Cycling Revolution Around the World

Work Commute
Cycling is enjoying a renaissance around the world, with more cities investing in cycling infrastructure, and more people using bikes as a means of transportation. It’s not too surprising considering that oil prices continue to rise, and bicycles are the most energy efficient means of transportation we have ever invented.

Copenhagen and Amsterdam
Copenhagen and Amsterdam have been at the forefront of cycling culture for decades. In both cities everyone bikes and bikes are used for every imaginable type of trip. These are the cities to look at for inspiring ideas that can make cycling safer and more accessible. Ideas like the Green wave, that times stoplights along bike routes to the speed of a casual cyclist – 15-20km/h.

In many ways, Paris kicked off the cycling revolution with its Velib bike-share program. Copenhagen and Amsterdam have always been the darling cities of cycling, but Paris showed how a city without a strong bike commuting culture (cycling was a sport – think Tour de France – not a means of commuting), can grow to embrace bike commuting. Before Velib was introduced in Paris, less 1% of trips were by bike. After Velib, that quickly doubled and continues to grow. The introduction of Velib was also accompanied by replacing many car lanes with dedicated bus lanes and bike lanes.

Montreal has similar numbers of cyclists and bike infrastructure compared to Vancouver, but there is one huge difference between the two (and it’s not Montreal’s harsh winters). Montreal has created the world’s best bike-sharing program BIXI, which is now being licensed for use around the world.

When I lived in London in 2005, I didn’t know a single person who biked. According to 2007 stats, a measly 1.8% of trips were by bike (compared to 21% walking, 38% by car, 40% public transit). Well things are changing in London. The new Conservative mayor is pushing cycling forward in a big way. In conjunction with a BIXI bike sharing program (nicknamed Boris Bikes), London is building a series of connected “cycling superhighways” throughout the city to make cycling safer and encourage more people to ride.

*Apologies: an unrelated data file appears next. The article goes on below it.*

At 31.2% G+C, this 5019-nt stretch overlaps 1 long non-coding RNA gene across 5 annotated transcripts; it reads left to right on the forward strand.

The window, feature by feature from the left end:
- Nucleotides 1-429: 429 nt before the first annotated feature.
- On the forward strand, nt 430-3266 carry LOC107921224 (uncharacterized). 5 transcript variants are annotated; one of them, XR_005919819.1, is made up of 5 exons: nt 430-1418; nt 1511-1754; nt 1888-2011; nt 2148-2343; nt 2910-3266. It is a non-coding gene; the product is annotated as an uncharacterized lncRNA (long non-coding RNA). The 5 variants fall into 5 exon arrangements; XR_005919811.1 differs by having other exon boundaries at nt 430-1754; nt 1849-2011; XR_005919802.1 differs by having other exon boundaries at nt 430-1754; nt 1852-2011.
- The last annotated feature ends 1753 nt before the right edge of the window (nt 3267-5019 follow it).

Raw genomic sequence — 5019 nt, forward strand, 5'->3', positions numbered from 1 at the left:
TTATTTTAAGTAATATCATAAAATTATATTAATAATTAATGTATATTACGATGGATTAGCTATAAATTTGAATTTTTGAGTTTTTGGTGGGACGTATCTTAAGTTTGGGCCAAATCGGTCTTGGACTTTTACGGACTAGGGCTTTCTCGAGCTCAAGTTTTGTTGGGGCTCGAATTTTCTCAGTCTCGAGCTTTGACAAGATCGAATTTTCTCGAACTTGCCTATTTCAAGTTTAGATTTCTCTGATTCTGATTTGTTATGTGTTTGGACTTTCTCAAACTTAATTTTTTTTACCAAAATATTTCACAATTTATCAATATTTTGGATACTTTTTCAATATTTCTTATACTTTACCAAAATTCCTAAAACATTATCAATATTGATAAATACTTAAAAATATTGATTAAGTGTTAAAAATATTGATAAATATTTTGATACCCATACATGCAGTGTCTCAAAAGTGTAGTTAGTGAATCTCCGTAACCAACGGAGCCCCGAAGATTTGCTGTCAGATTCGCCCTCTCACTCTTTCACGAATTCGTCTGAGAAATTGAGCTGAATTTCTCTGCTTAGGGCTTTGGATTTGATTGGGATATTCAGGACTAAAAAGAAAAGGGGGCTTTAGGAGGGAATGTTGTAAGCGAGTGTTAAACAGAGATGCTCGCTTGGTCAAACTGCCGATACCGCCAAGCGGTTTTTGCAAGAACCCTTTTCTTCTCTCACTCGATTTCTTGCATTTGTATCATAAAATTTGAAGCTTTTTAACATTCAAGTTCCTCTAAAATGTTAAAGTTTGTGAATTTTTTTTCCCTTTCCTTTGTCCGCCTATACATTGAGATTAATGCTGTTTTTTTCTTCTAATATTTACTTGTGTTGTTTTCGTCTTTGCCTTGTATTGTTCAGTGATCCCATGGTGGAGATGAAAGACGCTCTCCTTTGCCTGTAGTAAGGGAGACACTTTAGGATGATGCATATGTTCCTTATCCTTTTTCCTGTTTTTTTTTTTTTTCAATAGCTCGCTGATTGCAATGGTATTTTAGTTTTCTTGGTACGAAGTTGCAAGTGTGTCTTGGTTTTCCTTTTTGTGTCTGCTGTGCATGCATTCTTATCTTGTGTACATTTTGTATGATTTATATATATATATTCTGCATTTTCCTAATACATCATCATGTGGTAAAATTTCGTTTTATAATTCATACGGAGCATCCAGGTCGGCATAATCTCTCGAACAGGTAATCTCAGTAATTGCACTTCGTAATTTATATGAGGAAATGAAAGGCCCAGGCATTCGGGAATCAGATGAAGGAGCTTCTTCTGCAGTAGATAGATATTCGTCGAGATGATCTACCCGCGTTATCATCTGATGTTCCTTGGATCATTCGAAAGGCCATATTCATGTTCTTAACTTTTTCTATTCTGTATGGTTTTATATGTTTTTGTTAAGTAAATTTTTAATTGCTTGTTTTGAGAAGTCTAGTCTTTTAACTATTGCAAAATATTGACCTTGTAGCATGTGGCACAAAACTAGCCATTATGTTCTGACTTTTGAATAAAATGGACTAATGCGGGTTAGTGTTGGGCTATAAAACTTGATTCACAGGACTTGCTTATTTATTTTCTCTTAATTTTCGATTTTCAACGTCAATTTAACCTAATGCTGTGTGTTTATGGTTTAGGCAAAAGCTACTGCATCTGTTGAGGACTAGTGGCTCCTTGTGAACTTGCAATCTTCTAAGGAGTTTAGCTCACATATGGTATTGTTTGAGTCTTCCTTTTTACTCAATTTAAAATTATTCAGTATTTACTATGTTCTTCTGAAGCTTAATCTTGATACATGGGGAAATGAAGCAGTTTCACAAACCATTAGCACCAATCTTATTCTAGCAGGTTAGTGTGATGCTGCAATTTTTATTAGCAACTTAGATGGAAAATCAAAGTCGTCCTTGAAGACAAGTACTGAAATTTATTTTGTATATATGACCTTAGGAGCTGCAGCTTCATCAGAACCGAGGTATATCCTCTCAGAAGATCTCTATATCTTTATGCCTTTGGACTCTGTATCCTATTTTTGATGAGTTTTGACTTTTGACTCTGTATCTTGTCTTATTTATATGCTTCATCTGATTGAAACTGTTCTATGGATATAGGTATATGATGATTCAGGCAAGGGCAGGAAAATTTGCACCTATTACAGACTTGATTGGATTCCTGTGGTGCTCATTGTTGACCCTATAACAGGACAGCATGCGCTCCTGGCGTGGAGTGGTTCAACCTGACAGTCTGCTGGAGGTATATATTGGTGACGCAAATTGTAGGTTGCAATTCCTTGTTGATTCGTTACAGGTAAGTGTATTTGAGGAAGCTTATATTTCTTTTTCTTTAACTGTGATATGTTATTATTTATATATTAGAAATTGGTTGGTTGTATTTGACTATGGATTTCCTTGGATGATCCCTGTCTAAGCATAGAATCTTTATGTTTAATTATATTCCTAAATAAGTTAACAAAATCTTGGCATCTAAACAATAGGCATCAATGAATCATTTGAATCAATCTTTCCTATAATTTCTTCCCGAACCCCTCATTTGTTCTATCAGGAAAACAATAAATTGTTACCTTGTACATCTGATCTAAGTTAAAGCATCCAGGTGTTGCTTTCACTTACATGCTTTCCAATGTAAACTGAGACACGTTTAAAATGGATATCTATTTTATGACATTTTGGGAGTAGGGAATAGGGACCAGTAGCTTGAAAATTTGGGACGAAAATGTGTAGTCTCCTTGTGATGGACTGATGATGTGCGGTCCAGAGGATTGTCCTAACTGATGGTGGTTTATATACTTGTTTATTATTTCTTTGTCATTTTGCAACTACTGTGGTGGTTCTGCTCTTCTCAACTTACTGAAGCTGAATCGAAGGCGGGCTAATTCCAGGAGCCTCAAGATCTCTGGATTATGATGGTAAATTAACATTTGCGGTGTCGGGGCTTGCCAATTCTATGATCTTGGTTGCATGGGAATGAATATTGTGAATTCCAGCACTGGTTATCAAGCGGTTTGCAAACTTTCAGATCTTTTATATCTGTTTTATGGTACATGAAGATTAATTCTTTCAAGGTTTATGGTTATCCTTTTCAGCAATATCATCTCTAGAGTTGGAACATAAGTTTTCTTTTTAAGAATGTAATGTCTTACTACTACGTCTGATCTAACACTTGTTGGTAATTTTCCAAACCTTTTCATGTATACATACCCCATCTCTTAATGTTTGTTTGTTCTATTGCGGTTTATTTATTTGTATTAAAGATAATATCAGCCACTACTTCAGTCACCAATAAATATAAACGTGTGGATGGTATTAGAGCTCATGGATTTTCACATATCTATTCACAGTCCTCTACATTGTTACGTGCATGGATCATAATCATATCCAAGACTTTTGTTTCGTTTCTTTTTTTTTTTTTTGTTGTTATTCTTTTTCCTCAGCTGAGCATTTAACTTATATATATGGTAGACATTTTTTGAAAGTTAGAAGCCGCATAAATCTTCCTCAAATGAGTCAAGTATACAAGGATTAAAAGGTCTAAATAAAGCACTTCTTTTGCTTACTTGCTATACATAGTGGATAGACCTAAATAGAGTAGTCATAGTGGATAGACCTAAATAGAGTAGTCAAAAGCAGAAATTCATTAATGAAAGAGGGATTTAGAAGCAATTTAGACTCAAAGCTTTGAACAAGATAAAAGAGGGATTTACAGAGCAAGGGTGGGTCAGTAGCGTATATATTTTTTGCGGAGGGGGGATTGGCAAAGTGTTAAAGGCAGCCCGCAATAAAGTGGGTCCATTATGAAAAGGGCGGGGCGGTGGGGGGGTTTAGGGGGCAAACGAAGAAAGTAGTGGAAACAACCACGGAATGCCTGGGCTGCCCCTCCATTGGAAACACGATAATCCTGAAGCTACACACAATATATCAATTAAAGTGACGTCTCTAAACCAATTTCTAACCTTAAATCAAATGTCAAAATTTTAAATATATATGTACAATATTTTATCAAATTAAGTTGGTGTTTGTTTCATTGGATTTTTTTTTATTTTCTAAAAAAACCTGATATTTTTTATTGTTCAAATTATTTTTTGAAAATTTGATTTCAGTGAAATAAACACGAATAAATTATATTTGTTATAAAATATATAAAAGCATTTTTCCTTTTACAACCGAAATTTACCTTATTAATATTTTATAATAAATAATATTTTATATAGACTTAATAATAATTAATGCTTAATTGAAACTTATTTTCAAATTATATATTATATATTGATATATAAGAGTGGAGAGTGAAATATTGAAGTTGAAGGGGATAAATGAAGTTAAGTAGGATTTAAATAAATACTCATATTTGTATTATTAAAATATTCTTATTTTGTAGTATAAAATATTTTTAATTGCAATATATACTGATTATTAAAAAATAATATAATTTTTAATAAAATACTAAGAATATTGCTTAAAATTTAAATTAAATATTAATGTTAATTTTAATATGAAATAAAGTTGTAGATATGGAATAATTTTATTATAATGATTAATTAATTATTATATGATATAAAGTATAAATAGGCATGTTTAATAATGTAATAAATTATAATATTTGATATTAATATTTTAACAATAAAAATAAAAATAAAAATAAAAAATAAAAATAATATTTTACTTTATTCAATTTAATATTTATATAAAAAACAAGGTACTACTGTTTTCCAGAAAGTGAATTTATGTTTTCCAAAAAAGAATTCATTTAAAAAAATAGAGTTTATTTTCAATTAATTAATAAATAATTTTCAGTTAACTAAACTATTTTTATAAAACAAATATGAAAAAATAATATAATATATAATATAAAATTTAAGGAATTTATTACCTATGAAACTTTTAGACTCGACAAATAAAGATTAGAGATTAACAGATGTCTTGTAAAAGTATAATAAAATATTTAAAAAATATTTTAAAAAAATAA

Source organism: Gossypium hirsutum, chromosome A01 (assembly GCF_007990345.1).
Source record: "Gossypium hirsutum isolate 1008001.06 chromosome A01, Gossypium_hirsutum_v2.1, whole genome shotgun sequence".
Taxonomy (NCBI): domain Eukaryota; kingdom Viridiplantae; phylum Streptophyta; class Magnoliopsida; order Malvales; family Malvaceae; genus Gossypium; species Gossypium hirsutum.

I’m not kidding when I say that I’m militant about cycling

– London Mayor Boris Johnston

New York City
New York is a surprising city to see embracing cycling. There isn’t a large cycling base and most New York streets are heavily congested. And yet, the city has created protected bike lanes along First, Second, Eighth, and Ninth Avenues, and has converted Park Avenue into a 11 km long car-free zone for the summer. The cycling infrastructure is part of a larger remaking of New York, with more bus lanes, more cyclists, a possible congestion charge, and ultimately less cars.

It is interesting that many cities are embracing cycling as part of a larger strategy to reduce car use, in conjunction with better pedestrian space, dedicated bus lanes, and even congestion charges. Most North American cities (and even London and Paris in Europe) are starting with less then 2% of trips by bicycle, and are enticing new riders with separated bike lanes and bike-share programs.

In related cycling news, you should check out this video of the Copenhagen Wheel, which is promising to add regenerative breaking to bicycles and embed sensors to collect data on traffic patterns and air pollution, and share that data with other cyclists. Very interesting.

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